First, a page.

The billionaire financier behind the Wind Mobile cellular telephone company says he regrets getting involved in Canada in the first place.
That's one of several revelations made by Naguib Sawiris, the Egyptian founder of the Orascom media conglomerate, in an interview with the CBC's Amanda Lang.
Orascom provided much of the financing for Globalive's Wind Mobile service when the brand launched in 2009.
"It was a bad idea," he said in the interview, which aired on The Lang & O'Leary Exchange at 7 p.m. ET on Thursday.
'Why aren't they everywhere if they're so good? The answer is simple, here they're protected.' —Naguib Sawiris on Canadian telecom incumbents
Globalive, headed by Canadian entrepreneur Anthony Lacavera, has a complex ownership structure under which the Canadian equity owners control the company, but Orascom put up more than 80 per cent of the funding.
That raised the ire of telecom incumbents Rogers Communications Inc., BCE Inc. and Telus Corp. which complained to the CRTC that the company doesn't adhere to Canada's stringent foreign ownership rules.
After a lengthy process, Canadian officials eventually ruled that Wind was within the rules and was allowed to launch a cellular service in late 2009.
Canada is the only country in the world, besides China, that hasn't opened up to foreign direct investment for foreign capital, Sawiris said. "I don't know why Canada wants to be matched with China," he said. "There's only two countries [with] very ridiculous old laws, and nothing is happening."
"There's no real political will here to introduce competition into this closed market," he said.
Sawiris spent roughly $500 million in a wireless spectrum auction in 2008 to get the necessary space on airwaves to launch a cellular service. The federal government set aside a certain percentage of that spectrum specifically for new entrants, in the hopes of spurring competition.
Another spectrum auction of more powerful 700 MHz frequency auction is coming up, but based on his Canadian experiences thus far, Sawiris says Wind won't be bidding on any new spectrum.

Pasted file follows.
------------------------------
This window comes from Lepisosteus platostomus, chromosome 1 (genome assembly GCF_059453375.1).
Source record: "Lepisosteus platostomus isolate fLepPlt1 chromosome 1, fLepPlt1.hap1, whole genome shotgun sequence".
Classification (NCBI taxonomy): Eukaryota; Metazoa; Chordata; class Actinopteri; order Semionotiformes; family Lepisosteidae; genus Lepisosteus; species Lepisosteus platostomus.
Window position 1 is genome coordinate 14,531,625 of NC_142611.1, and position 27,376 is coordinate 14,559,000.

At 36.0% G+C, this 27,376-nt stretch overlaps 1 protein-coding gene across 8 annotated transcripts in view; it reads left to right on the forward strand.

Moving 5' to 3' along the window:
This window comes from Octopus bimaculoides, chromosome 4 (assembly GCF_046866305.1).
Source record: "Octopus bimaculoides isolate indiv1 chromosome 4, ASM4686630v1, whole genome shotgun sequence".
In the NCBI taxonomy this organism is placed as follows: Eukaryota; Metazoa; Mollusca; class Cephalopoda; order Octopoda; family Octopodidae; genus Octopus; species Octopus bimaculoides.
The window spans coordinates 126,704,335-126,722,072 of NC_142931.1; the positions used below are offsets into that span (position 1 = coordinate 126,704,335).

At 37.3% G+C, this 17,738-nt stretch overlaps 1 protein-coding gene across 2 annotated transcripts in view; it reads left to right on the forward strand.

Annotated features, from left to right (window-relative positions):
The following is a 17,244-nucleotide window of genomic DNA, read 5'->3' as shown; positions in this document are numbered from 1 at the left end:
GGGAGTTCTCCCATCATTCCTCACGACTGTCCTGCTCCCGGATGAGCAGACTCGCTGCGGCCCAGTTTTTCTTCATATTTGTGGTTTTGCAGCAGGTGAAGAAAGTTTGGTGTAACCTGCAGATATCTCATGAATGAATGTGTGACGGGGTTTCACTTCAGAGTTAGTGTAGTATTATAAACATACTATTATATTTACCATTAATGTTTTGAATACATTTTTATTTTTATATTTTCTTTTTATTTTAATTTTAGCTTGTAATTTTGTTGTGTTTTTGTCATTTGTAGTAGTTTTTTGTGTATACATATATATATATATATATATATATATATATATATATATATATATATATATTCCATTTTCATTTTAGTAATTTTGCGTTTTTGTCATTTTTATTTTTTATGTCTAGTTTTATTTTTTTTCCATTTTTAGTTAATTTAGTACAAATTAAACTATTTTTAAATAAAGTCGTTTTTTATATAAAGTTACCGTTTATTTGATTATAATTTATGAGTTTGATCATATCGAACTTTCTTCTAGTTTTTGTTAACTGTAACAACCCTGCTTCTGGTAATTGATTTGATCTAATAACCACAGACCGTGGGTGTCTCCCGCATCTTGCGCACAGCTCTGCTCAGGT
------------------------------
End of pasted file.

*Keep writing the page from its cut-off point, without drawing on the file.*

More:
"We would like to, but these are not fair rules," he said. "Our position is clear: if they don't set aside, we won't bid for it — why would we go in and just increase the price so the government makes more money and we get devastated," Sawiris said.
Sawiris said Canada's antiquated telecom rules are destined to hurt the economy's productivity and dampen innovation.
"You need to ask yourself, why isn't Rogers in the U.K., like Vodafone or France Telecom," he said.
"Why aren't they everywhere if they're so good? The answer is simple, here they're protected. They can be inefficient, their cost structure can be expensive."
'We are trying to help [consumers] and not because we are good guys — because we want to make money.' —Naguib Sawiris, Orascom founder
He says Wind helped bring down cellphone prices by an average of 30 per cent across the board. He says the three incumbents all have virtually identical ARPU numbers — an acronym meaning average revenue per user, or the amount of money they get from each customer. That's an indication of a market with no competition, he says.
"Why would an Egyptian like me be in 25 countries, and a big company [stay] here? Because they're pampered," he said. "How can you create innovation if you close up yourself like that? What's the argument? I don't see it."
Wind Mobile added 45,000 new customers last quarter, bringing its subscriber base to 317,000 in total. That's an impressive growth rate, but still a long way off the 9.1 million wireless customers Rogers has, or the 7.3 million at Bell or 7.1 million at Telus.
Sawiris says he isn't afraid of competing with the big boys — but Canadian competition rules make that impossible.
"We are trying to help [consumers] and not because we are good guys — because we want to make money," he said. "We want to come here and earn with hard work, but we are encountering nightmares," he said.
He says wireless prices remain higher than they should be on the retail level. "If they can reduce their prices 30 per cent, why didn't they do that before we came?" he asked.
"And how will they continue after we leave? If we leave, maybe prices will go up to where they were."